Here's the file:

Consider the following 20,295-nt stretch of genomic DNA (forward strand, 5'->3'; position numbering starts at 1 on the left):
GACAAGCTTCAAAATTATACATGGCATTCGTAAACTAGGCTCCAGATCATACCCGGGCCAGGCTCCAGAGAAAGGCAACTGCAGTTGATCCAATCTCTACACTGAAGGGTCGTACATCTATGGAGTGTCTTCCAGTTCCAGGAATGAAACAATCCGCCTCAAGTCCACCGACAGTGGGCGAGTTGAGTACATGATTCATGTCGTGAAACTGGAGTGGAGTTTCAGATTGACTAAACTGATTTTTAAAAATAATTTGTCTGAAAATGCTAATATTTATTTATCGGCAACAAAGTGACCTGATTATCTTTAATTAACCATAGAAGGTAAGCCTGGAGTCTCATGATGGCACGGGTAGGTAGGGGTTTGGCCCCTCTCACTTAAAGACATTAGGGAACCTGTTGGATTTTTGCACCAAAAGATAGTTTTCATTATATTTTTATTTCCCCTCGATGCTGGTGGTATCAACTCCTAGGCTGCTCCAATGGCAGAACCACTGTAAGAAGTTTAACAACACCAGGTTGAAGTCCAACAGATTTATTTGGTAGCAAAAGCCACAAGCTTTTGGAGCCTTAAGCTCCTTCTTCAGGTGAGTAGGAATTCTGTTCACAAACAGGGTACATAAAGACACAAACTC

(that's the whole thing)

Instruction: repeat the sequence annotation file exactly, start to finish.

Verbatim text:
Consider the following 20,295-nt stretch of genomic DNA (forward strand, 5'->3'; position numbering starts at 1 on the left):
GACAAGCTTCAAAATTATACATGGCATTCGTAAACTAGGCTCCAGATCATACCCGGGCCAGGCTCCAGAGAAAGGCAACTGCAGTTGATCCAATCTCTACACTGAAGGGTCGTACATCTATGGAGTGTCTTCCAGTTCCAGGAATGAAACAATCCGCCTCAAGTCCACCGACAGTGGGCGAGTTGAGTACATGATTCATGTCGTGAAACTGGAGTGGAGTTTCAGATTGACTAAACTGATTTTTAAAAATAATTTGTCTGAAAATGCTAATATTTATTTATCGGCAACAAAGTGACCTGATTATCTTTAATTAACCATAGAAGGTAAGCCTGGAGTCTCATGATGGCACGGGTAGGTAGGGGTTTGGCCCCTCTCACTTAAAGACATTAGGGAACCTGTTGGATTTTTGCACCAAAAGATAGTTTTCATTATATTTTTATTTCCCCTCGATGCTGGTGGTATCAACTCCTAGGCTGCTCCAATGGCAGAACCACTGTAAGAAGTTTAACAACACCAGGTTGAAGTCCAACAGATTTATTTGGTAGCAAAAGCCACAAGCTTTTGGAGCCTTAAGCTCCTTCTTCAGGTGAGTAGGAATTCTGTTCACAAACAGGGTACATAAAGACACAAACTC